Only ‘hospital hubs’ will be able to administer the Pfizer Covid vaccine in the first instance, the Department of Health and Social Care has said.
Meanwhile, health secretary Matt Hancock told the House of Commons that GPs will only be part of the ‘second’ stage of the Covid vaccine deployment.
They said this is due to the nature of the Pfizer/BioNTech Covid vaccine, which was approved for UK use by the MHRA today, and the logistical challenges this presents.
A press release from the Government said: ‘Delivering the Pfizer-BioNTech Covid-19 vaccine is complex as it needs to be stored at very cold temperatures and moved carefully, so at first we will only be able to deliver it from hospital hubs. Defrosting the vaccine takes a few hours and then additional time is required to prepare the vaccine for administering.’
And health secretary Matt Hancock told the House of Commons in a statement this afternoon: ‘While we will begin vaccination next week, the bulk of the vaccinations will be in the new year…
‘First, we will begin vaccination in hospital hubs. Second, we will deploy through local community services, including GPs and in due course pharmacies too.
‘And, third, we will stand up vaccination centres in conference centres and sports venues, to vaccinate large numbers of people as more vaccines come on stream.’
BMA GP committee chair Dr Richard Vautrey called on the Government and NHS England to provide clarity on ‘how exactly practices will be involved’ in the first phase of delivery ‘given the much-publicised practical restraints around storage and transportation’ of the Pfizer vaccine.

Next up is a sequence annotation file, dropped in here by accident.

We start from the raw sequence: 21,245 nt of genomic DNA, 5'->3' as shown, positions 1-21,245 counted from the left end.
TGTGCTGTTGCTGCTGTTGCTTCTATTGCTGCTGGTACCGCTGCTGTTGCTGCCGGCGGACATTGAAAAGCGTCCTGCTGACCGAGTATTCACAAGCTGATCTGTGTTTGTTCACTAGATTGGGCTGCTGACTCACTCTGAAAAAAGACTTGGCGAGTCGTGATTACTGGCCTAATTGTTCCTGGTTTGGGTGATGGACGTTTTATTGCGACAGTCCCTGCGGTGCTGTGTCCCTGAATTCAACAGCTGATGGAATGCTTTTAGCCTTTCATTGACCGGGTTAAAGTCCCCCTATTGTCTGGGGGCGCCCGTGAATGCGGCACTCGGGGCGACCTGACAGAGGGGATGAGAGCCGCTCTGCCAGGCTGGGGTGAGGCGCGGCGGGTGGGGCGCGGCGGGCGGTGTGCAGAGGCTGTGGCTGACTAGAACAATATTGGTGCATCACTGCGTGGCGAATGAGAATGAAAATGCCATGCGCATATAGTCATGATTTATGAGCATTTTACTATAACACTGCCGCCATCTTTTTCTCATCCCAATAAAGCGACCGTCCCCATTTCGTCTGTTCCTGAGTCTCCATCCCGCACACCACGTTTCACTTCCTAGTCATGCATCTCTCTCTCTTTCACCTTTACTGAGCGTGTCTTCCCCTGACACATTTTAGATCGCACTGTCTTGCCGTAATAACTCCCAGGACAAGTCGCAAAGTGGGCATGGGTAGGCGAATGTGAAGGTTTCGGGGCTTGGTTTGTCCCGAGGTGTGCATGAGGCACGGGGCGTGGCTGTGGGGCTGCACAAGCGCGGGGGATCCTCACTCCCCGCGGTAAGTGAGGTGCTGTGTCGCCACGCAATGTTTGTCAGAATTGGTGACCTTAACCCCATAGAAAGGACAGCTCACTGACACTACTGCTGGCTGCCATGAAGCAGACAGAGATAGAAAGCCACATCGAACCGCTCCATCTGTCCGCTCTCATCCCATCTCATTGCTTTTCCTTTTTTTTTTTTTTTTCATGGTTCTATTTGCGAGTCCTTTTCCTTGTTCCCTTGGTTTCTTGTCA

He said: ‘Given these challenges – recognised by the JCVI today – some people may have to wait a little longer for a more stable vaccine to become available and we’d urge the public to be patient.
‘We don’t expect practices to be getting any vaccines for at least another two weeks and we believe the campaign will begin in full force in the New Year.’
But Dr Vautrey reiterated that GPs, practice nurses and support staff ‘will play a pivotal role’ in vaccinating the public ‘in the coming months’.
A BMA spokesperson added: ‘It looks like in the first instance this will be delivered in hospitals, and we’re awaiting clarification on what general practice’s role will be in delivering this specific vaccine.’
Earlier today, the Welsh Government said it ‘will not be possible’ to vaccinate care home residents with the Pfizer Covid vaccine due to practical constraints.
The UK Government has yet to declare it will not be possible to get the Pfizer vaccine into care homes, but today Boris Johnson and the JCVI both admitted there were ‘logistical problems’ that need to be overcome to achieve this.
The Government’s press release said that there ‘will need to be flexibility in terms of operational challenges around delivery of the vaccine to those in care homes’.
The DHSC reiterated that ‘every effort will be made to supply vaccine and offer vaccinations to care home residents’, with the vaccine to be delivered ‘according to clinical prioritisation and operational necessity.’
DHSC told Management in Practice’s sister title, Pulse, to approach NHS England for clarification of what this means for the GP vaccine effort and timelines. Pulse has asked NHS England to supply the clarification.
The health secretary also told the Commons that ‘following authorisation, the next stage is to test each batch of the vaccine for safety’, adding: ‘I can confirm that batch testing has been completed this morning for the first deployment of 800,000 doses of the vaccine.’
This story first appeared on our sister title, Pulse.